Bordeaux, France, Red blends, Red wine

Château de Cazenove 2005

Winemaker: Louis de Cazenove
Grape: 66% Merlot, 34% Cabernet Sauvignon
Region: Bordeaux, France

At the end of the nineteenth century, the vineyard “Le Maqueline” was part of a large estate owned by Nathaniel Johnston, about 3 miles from Margaux village. That domain encompassed fine wine estate, as Chateau Dauzac, ranked “5th grand cru classe Margaux” and bordered La Maqueline’s estate, next to the actual Chateau de Cazenove.

In 1989, Wilhelmina de Cazenove van Essen and her children decided to restore the old vineyard. They selected the perfect parcels, planted them with Merlot, Cabernet Sauvignon and Cabernet Franc that yield excellent results in this fertile soil, mainly composed by red clay from alluvium over limestone.

They farm the vineyard with attentive care, as green-harvesting, thinning out the leaves to improve the state of health and maturity. Each grape variety is vinifyed separately in stainless steel tanks. Wine than undergo a long fermentation on the skin, under controlled temperature to extract the vintage’s character.

Later on, the wine is aged in oak casks and yields harmonious finesse and complexity. 2005 vintage was one of the most amazing vintages in decades for Bordeaux. The prices of wines skyrocketed and they will be a valuable addition to wine collector’s cellars.

Tasting notes:
Rich but approachable red blend has an aroma of ripe raspberries. The gorgeously dense structure characterize the 2005 vintage with a touch of licorice. Generous and silky tannins are balanced and offer a mouthful, long finish.

This wine is modern Bordeaux, drinkable now but the quality in the bottle promises improvement if kept for a few more years. On the market for about $12.00, this wine is a steal!

Dry – Off dry – Medium sweet – Sweet
Light – Medium – Full body
No oak – Aged in oak
Retail price: under $ 15.00

Ideal food pairing:
Steak, grilled barbeque meats, Easy pork chops with onions and peppers, casseroles, Chili, Roasted duck

All recipes paired with wine, Poultry

Simply Baked Duck for a Special Occasion

Whole duckling is enough meat to feed the entire family and some. Ideal, simple dish to entertain. Many people told me that they never ate duck and wouldn’t know how to prepare it. Here is the simplest recipe for a baked duck to bring out all its delicious flavors.

To me and my husband, baked duck is always a special treat. If you like dark meat of turkey, you are going to love duck! Tastier and not as dry as chicken meat, duck could be a serious gourmet experience.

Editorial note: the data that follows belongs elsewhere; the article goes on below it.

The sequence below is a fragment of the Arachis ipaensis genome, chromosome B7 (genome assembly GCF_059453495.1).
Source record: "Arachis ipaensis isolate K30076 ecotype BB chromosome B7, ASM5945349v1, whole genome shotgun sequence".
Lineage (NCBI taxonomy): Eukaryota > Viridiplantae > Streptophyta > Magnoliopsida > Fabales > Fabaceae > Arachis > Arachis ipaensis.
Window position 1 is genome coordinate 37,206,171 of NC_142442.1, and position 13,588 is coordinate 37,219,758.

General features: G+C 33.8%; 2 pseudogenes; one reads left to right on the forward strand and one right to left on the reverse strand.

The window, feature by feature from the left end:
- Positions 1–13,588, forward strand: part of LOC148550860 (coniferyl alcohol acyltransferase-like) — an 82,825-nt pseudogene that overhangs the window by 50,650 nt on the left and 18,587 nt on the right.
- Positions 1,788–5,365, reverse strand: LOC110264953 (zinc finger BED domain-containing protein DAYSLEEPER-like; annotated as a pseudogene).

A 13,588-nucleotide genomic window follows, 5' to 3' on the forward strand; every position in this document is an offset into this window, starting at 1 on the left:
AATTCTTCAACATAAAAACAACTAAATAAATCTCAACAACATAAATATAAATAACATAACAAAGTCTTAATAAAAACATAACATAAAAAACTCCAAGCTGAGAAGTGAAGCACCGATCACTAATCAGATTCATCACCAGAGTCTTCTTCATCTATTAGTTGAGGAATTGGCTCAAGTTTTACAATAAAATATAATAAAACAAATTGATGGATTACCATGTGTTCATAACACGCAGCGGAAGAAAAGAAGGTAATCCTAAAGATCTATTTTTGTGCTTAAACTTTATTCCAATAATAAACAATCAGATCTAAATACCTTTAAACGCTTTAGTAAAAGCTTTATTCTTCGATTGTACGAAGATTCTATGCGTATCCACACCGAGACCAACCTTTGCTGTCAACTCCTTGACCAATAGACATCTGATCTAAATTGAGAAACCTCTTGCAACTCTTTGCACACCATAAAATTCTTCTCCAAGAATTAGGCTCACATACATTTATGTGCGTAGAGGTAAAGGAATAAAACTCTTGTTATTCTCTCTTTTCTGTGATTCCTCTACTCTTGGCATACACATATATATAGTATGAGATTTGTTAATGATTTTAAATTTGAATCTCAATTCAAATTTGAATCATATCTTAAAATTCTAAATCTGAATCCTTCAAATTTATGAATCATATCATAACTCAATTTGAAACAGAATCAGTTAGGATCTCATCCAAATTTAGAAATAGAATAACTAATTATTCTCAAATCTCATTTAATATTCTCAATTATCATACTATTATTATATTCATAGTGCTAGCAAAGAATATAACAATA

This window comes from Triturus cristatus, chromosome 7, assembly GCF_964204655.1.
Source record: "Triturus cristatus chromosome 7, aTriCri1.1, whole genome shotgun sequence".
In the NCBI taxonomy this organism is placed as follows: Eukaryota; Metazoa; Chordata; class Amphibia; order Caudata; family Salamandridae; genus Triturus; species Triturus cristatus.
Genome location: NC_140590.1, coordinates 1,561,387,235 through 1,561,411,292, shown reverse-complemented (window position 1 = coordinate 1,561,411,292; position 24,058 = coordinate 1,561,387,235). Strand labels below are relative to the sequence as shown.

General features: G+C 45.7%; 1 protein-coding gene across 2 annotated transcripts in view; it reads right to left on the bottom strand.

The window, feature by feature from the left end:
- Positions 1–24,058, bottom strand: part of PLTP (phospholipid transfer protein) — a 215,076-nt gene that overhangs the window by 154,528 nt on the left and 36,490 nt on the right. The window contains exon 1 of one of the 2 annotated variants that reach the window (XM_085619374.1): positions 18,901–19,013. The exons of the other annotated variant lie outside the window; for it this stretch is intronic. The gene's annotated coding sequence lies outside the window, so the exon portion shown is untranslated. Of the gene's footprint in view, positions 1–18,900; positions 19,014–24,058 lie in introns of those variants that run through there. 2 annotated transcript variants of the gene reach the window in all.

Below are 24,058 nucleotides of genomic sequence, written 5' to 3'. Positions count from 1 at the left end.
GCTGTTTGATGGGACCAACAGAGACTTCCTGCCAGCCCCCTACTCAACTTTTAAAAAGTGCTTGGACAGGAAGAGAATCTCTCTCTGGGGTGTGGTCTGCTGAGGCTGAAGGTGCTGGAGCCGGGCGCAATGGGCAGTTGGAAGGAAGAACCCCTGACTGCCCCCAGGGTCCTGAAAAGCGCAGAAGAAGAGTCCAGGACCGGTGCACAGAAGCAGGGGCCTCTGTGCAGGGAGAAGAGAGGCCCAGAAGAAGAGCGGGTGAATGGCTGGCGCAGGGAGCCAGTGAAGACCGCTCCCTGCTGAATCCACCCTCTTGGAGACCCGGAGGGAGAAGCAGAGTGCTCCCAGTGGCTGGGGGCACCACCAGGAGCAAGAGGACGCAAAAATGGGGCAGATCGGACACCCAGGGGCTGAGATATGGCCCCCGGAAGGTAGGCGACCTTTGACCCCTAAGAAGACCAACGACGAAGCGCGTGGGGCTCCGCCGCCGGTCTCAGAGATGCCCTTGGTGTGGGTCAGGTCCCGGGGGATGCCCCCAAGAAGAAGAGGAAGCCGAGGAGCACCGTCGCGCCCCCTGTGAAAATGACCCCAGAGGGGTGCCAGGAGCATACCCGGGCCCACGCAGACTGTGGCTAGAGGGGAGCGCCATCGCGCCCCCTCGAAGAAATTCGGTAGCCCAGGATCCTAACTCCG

Baked duck couldn’t be easier to prepare – all you need are three ingredients! Really! But, of course there is a few tricks to make it right. If you don’t like greasy meat, pierce the skin before baking and count on 2 – 3 hours slow time in the oven.

Simply Baked Duck for a Special Occasion
(our old family recipe)

1 duckling
caraway seeds

Seriously, that’s all you need. This recipe brings out the most natural flavor of the meat. Remove duckling from its package and reach inside to remove all the parts (usually wrapped in 1 little bag). You can use it later for a delicious broth.

Wash thoroughly duckling under running water and pat dry with a paper towel. Cut the top part of the wings off (you can add it to that soup mixture). Place duckling in the fitting baking dish (bottom up) and generously season with salt and caraway seeds, both sides, all over. I try to season a little even inside.

Take a fork and carefully pierce the skin of the bird around its legs and on the sides. It will help to drain the fat during baking. Do not puncture all the way to the meat, you would loose all the good juices and moisture as well. Your duckling is placed in dry baking dish, because it’s going to produce enough of its own fat.

Cover the dish with heavy duty aluminum foil (I use two same dishes instead because they fit to cover each other) and place it in preheated oven (350 F) on a middle rack. Set your alarm for 1 hour and you can leave the kitchen to do something else.

After first hour remove the dish carefully, take off the cover and ladle all the excess fat from the bottom of the pan. You can keep it or discard it (but it is delicate natural fat you can use on baked potatoes, fries or even to cook on it. It brings a huge flavor to your dishes. O.K., I know, it’s not the healthiest choice. But it’s soooo good!)

When all the fat is removed from the pan, return the bird back to the oven, this time uncovered. Count on at least another hour of slow baking (depends on the size of your duckling). to bake it through and develop a crusty skin. Check on your duck frequently the second hour and remove more fat, if necessary.

Medium size duckling takes usually about 2.5 – 3 hours in total to develop nice, crusty brown skin. It’s ready when you carefully pierce into the meat with knife and it’s soft and falling of the bones. Cut into portions just like you would do a chicken and you are ready to go!

In my country we traditionally serve duck with sweat and sour red cabbage and dumplings. It is a delicious combination but it takes too much time and work. I love my duck with Brussels sprouts and baked potatoes. (oh yeah, of course I used a little bit of that duck fat on them!)

Wine pairing suggestion:
Baked duck reminds me of a very traditional meal in my home country. Therefore, as you can see on the picture, I matched this dish with Czech Pilsner Urquell. It somehow goes great together. Darker meat of duck will pair with wine very well too.

Another Christmas, I reached for Belle Glos Meiomi Pinot Noir Meiomi Pinot Noir and duckand it was sooo delicious!

Great choice would also be some medium body, not over the top red wine, such as Volver or medium body Bordeaux which will compliment duck’s rich flavor – such as an incredible value Château de Cazenove (Bordeaux Superieur).